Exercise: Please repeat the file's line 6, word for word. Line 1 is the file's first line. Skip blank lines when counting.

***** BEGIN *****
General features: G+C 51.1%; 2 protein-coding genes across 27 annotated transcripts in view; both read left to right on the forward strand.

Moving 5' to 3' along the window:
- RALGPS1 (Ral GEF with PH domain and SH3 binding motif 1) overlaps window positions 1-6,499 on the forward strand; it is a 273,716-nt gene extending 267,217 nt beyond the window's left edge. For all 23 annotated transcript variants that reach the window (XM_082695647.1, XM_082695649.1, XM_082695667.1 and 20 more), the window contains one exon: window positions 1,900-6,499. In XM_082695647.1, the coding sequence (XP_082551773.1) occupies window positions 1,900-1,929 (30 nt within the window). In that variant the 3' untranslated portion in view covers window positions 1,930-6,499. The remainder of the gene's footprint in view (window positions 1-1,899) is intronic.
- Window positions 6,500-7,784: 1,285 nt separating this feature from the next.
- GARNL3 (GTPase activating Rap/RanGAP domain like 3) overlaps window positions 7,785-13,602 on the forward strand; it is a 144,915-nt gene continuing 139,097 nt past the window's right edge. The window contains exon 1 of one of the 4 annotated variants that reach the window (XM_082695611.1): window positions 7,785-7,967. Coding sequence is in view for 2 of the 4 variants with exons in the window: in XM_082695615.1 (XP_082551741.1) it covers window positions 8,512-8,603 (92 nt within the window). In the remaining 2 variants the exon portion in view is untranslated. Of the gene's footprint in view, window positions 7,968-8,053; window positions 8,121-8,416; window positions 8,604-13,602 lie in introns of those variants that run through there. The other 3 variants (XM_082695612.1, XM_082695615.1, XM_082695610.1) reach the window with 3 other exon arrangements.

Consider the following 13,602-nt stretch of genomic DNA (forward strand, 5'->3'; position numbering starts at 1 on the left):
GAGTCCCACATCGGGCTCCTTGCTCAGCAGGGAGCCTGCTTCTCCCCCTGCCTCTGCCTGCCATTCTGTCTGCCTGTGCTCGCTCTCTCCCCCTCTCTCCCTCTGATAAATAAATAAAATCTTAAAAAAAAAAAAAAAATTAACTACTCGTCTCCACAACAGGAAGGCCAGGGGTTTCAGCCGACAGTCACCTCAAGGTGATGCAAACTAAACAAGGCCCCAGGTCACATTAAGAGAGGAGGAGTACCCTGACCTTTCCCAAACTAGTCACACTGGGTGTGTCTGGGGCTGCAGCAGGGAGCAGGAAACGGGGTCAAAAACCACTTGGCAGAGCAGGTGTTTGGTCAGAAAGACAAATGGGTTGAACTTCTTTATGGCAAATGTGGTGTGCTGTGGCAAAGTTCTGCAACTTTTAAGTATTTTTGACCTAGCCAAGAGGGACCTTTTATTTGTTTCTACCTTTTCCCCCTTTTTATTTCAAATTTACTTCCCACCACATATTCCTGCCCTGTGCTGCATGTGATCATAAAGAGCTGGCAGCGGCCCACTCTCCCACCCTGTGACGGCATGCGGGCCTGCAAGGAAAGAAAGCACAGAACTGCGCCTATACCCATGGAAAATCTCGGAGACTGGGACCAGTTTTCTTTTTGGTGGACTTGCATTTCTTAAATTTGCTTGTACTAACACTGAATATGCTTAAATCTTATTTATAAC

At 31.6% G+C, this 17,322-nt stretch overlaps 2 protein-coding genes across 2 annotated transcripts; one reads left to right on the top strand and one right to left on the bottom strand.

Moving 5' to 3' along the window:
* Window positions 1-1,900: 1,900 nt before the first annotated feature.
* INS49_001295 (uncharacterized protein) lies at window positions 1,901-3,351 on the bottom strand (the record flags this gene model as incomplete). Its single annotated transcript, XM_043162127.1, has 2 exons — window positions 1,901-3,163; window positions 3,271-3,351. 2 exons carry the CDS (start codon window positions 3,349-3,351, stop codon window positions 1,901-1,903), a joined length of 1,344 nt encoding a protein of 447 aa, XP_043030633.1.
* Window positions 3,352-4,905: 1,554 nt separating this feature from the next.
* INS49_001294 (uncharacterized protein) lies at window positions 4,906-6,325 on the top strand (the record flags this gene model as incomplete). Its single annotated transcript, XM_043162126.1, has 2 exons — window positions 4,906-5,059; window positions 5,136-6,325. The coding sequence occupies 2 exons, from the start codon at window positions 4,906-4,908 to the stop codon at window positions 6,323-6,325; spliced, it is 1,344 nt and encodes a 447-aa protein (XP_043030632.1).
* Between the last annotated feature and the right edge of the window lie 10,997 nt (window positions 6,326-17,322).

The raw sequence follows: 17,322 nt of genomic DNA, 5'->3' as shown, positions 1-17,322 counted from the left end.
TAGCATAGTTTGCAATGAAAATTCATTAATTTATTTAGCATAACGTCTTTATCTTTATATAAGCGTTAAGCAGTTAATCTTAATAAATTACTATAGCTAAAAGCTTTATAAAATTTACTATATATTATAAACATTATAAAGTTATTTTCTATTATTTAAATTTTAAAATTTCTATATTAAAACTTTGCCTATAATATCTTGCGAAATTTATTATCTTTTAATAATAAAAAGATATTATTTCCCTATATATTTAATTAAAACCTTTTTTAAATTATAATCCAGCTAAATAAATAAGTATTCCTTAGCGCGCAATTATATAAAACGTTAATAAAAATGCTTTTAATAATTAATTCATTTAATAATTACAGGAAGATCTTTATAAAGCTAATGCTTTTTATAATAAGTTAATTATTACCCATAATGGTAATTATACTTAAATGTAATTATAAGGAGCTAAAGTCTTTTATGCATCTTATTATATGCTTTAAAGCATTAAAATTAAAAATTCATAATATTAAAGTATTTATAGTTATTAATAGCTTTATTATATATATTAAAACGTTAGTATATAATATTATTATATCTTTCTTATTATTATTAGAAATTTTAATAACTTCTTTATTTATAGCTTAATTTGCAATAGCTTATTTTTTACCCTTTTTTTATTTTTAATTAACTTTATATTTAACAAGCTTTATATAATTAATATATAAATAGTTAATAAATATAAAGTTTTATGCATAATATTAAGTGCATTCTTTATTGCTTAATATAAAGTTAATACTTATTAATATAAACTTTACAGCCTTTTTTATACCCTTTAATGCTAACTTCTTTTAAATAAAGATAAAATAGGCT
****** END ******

Consider the following 13,602-nt stretch of genomic DNA (forward strand, 5'->3'; position numbering starts at 1 on the left):